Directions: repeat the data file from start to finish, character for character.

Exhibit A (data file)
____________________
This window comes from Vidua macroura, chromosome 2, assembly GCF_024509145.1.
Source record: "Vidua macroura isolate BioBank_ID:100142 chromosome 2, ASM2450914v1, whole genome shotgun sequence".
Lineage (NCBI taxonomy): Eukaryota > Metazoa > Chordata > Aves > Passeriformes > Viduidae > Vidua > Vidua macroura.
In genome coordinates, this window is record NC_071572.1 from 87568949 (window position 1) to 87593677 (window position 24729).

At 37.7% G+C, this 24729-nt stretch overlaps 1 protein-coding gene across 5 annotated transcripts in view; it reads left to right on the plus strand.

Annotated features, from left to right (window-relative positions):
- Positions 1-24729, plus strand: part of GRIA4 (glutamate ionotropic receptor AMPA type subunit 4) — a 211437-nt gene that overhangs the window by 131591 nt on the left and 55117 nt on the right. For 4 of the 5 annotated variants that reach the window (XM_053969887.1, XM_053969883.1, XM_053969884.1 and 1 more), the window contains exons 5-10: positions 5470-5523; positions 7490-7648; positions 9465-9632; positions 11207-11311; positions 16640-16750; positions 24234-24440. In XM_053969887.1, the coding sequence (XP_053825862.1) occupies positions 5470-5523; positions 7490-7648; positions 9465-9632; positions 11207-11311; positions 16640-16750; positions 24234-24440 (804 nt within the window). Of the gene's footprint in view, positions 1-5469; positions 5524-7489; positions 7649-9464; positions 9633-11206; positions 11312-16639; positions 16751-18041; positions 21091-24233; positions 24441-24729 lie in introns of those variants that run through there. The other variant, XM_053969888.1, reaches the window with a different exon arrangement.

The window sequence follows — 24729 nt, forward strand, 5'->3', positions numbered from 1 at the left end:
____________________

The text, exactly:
This window comes from Vidua macroura, chromosome 2, assembly GCF_024509145.1.
Source record: "Vidua macroura isolate BioBank_ID:100142 chromosome 2, ASM2450914v1, whole genome shotgun sequence".
Lineage (NCBI taxonomy): Eukaryota > Metazoa > Chordata > Aves > Passeriformes > Viduidae > Vidua > Vidua macroura.
In genome coordinates, this window is record NC_071572.1 from 87568949 (window position 1) to 87593677 (window position 24729).

At 37.7% G+C, this 24729-nt stretch overlaps 1 protein-coding gene across 5 annotated transcripts in view; it reads left to right on the plus strand.

Annotated features, from left to right (window-relative positions):
- Positions 1-24729, plus strand: part of GRIA4 (glutamate ionotropic receptor AMPA type subunit 4) — a 211437-nt gene that overhangs the window by 131591 nt on the left and 55117 nt on the right. For 4 of the 5 annotated variants that reach the window (XM_053969887.1, XM_053969883.1, XM_053969884.1 and 1 more), the window contains exons 5-10: positions 5470-5523; positions 7490-7648; positions 9465-9632; positions 11207-11311; positions 16640-16750; positions 24234-24440. In XM_053969887.1, the coding sequence (XP_053825862.1) occupies positions 5470-5523; positions 7490-7648; positions 9465-9632; positions 11207-11311; positions 16640-16750; positions 24234-24440 (804 nt within the window). Of the gene's footprint in view, positions 1-5469; positions 5524-7489; positions 7649-9464; positions 9633-11206; positions 11312-16639; positions 16751-18041; positions 21091-24233; positions 24441-24729 lie in introns of those variants that run through there. The other variant, XM_053969888.1, reaches the window with a different exon arrangement.

The window sequence follows — 24729 nt, forward strand, 5'->3', positions numbered from 1 at the left end: